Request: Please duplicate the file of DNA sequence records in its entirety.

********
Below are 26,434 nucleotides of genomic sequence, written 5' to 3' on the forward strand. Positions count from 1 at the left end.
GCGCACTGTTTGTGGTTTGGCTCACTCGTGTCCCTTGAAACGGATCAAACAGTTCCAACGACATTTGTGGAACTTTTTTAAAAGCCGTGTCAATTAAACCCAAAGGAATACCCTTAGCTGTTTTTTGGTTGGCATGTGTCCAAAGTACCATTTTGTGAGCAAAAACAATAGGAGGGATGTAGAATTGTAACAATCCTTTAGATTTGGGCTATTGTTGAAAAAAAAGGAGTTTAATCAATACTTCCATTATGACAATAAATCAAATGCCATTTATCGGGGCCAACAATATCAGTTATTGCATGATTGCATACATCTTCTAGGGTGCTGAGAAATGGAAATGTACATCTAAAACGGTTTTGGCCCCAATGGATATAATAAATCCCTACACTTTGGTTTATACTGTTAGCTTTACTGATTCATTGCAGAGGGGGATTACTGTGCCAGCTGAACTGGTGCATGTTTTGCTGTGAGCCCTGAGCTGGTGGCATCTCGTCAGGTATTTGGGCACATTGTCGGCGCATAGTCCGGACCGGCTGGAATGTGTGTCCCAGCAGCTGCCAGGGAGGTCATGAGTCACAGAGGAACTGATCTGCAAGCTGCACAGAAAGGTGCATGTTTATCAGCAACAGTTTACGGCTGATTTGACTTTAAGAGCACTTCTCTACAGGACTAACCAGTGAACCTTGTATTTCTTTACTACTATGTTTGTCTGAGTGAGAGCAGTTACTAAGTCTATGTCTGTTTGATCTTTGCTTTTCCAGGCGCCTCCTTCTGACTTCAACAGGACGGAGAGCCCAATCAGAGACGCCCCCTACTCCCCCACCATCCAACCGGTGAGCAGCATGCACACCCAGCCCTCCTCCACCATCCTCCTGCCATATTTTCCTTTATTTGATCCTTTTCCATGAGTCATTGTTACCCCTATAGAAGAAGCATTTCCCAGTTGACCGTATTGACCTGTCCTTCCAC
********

Below are 26,434 nucleotides of genomic sequence, written 5' to 3' on the forward strand. Positions count from 1 at the left end.
GCGCACTGTTTGTGGTTTGGCTCACTCGTGTCCCTTGAAACGGATCAAACAGTTCCAACGACATTTGTGGAACTTTTTTAAAAGCCGTGTCAATTAAACCCAAAGGAATACCCTTAGCTGTTTTTTGGTTGGCATGTGTCCAAAGTACCATTTTGTGAGCAAAAACAATAGGAGGGATGTAGAATTGTAACAATCCTTTAGATTTGGGCTATTGTTGAAAAAAAAGGAGTTTAATCAATACTTCCATTATGACAATAAATCAAATGCCATTTATCGGGGCCAACAATATCAGTTATTGCATGATTGCATACATCTTCTAGGGTGCTGAGAAATGGAAATGTACATCTAAAACGGTTTTGGCCCCAATGGATATAATAAATCCCTACACTTTGGTTTATACTGTTAGCTTTACTGATTCATTGCAGAGGGGGATTACTGTGCCAGCTGAACTGGTGCATGTTTTGCTGTGAGCCCTGAGCTGGTGGCATCTCGTCAGGTATTTGGGCACATTGTCGGCGCATAGTCCGGACCGGCTGGAATGTGTGTCCCAGCAGCTGCCAGGGAGGTCATGAGTCACAGAGGAACTGATCTGCAAGCTGCACAGAAAGGTGCATGTTTATCAGCAACAGTTTACGGCTGATTTGACTTTAAGAGCACTTCTCTACAGGACTAACCAGTGAACCTTGTATTTCTTTACTACTATGTTTGTCTGAGTGAGAGCAGTTACTAAGTCTATGTCTGTTTGATCTTTGCTTTTCCAGGCGCCTCCTTCTGACTTCAACAGGACGGAGAGCCCAATCAGAGACGCCCCCTACTCCCCCACCATCCAACCGGTGAGCAGCATGCACACCCAGCCCTCCTCCACCATCCTCCTGCCATATTTTCCTTTATTTGATCCTTTTCCATGAGTCATTGTTACCCCTATAGAAGAAGCATTTCCCAGTTGACCGTATTGACCTGTCCTTCCAC